- Stephen Gaukroger
- and Knox Peden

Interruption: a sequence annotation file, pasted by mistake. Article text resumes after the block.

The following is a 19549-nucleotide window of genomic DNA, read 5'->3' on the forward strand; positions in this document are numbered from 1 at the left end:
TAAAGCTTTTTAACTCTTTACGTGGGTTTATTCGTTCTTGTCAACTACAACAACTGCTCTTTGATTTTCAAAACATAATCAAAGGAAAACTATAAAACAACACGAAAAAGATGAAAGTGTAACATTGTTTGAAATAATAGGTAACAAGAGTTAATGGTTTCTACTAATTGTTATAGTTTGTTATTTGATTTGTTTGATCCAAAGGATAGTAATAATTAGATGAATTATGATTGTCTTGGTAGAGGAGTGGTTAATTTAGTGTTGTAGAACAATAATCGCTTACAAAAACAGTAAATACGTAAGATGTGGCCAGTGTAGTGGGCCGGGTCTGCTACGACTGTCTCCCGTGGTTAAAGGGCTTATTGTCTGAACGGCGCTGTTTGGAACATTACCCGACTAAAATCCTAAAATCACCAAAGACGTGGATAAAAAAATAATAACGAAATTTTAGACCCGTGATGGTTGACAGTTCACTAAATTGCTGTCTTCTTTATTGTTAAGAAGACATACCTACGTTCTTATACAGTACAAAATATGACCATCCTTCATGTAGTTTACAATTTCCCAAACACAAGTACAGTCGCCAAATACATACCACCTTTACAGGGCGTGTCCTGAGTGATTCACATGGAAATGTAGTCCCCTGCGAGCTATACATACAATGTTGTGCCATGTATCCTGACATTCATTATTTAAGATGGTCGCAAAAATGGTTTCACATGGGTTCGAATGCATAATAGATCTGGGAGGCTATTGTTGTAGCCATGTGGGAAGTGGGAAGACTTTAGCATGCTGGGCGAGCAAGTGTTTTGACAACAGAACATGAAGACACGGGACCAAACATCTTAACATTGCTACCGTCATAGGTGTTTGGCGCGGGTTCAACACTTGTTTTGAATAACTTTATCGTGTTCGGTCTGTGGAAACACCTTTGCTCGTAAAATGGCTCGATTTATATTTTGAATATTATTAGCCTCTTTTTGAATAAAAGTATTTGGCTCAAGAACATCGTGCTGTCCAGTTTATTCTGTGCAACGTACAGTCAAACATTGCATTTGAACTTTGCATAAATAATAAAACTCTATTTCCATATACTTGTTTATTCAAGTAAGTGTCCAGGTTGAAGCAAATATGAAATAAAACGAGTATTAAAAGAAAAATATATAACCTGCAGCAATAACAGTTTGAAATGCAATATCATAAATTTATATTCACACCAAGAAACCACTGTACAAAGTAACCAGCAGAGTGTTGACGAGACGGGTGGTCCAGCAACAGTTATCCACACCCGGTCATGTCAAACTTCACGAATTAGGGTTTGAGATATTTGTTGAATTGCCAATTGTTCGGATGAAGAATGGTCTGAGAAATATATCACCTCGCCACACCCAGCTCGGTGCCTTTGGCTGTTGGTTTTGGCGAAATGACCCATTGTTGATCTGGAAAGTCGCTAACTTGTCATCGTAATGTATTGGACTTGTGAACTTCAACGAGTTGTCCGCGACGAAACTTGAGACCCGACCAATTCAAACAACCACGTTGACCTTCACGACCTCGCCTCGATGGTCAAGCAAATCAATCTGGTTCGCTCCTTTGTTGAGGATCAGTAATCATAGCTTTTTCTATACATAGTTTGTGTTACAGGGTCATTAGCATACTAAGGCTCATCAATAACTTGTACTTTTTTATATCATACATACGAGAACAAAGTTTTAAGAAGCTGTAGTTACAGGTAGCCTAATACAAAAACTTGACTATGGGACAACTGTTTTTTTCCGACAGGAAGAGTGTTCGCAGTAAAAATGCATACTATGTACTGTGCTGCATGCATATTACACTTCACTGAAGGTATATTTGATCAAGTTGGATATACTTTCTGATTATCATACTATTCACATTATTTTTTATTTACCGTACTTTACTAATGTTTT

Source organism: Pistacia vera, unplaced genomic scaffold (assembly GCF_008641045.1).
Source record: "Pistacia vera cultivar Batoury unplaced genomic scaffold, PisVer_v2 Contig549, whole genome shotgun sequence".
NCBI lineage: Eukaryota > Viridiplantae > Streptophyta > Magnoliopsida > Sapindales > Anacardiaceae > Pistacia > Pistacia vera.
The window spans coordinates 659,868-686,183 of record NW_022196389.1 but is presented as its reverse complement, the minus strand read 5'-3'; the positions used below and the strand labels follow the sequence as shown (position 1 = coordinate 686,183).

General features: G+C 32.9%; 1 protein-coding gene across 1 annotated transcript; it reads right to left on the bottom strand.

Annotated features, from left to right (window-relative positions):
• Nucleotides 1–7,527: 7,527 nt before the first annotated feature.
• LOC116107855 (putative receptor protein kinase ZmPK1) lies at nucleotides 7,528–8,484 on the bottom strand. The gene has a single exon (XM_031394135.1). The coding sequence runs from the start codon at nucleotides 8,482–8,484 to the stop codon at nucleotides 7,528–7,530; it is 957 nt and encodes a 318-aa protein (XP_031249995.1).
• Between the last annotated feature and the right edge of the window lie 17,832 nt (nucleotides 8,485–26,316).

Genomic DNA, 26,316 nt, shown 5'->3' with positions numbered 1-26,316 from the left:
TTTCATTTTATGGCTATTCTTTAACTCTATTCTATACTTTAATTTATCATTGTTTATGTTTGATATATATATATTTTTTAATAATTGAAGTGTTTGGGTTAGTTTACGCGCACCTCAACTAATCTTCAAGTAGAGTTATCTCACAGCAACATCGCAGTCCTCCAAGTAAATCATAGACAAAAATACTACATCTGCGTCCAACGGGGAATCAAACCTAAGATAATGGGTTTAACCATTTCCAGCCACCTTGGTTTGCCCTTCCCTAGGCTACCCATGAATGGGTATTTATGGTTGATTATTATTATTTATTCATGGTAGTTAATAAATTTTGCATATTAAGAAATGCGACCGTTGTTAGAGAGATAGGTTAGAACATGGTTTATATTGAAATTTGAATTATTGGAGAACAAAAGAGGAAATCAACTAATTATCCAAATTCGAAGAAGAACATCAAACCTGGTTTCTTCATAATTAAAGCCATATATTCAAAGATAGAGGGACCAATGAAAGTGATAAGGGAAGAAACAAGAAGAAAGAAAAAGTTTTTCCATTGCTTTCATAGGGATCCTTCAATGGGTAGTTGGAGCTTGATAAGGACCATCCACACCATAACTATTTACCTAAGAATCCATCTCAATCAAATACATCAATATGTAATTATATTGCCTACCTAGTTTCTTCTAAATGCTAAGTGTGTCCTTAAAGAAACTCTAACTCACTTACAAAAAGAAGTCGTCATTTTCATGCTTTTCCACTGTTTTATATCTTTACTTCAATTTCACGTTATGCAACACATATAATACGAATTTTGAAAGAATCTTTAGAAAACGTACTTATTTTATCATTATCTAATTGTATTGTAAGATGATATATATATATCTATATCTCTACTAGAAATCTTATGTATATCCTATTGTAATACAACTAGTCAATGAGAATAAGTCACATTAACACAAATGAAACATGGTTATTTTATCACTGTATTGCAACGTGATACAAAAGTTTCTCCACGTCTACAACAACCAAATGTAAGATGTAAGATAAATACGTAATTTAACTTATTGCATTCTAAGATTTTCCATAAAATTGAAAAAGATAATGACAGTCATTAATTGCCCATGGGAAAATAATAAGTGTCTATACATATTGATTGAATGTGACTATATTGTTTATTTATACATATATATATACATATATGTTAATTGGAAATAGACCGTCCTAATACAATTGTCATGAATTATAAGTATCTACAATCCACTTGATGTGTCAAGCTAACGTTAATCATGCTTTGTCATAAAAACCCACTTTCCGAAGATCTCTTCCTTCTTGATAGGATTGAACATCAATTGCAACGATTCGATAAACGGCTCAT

In the early twentieth century, German philosophers like Husserl founded theories of phenomenology. ‘Philosophy in wartime: phenomenology and existentialism’ looks at initial adopters in France, some of whom were then quickly gripped by existentialism and structuralism through translations of Heidegger. The leading lights of mid-twentieth-century philosophy—Jean-Paul Sartre, Simone de Beauvoir, and Maurice Merleau-Ponty—explored our place in the world. To what extent are humans the product of traditions and socio-cultural practices? In the 1960s, philosophy moved towards approaches to political, social, and scientific problems that challenged the popular humanism of Sartre’s doctrines.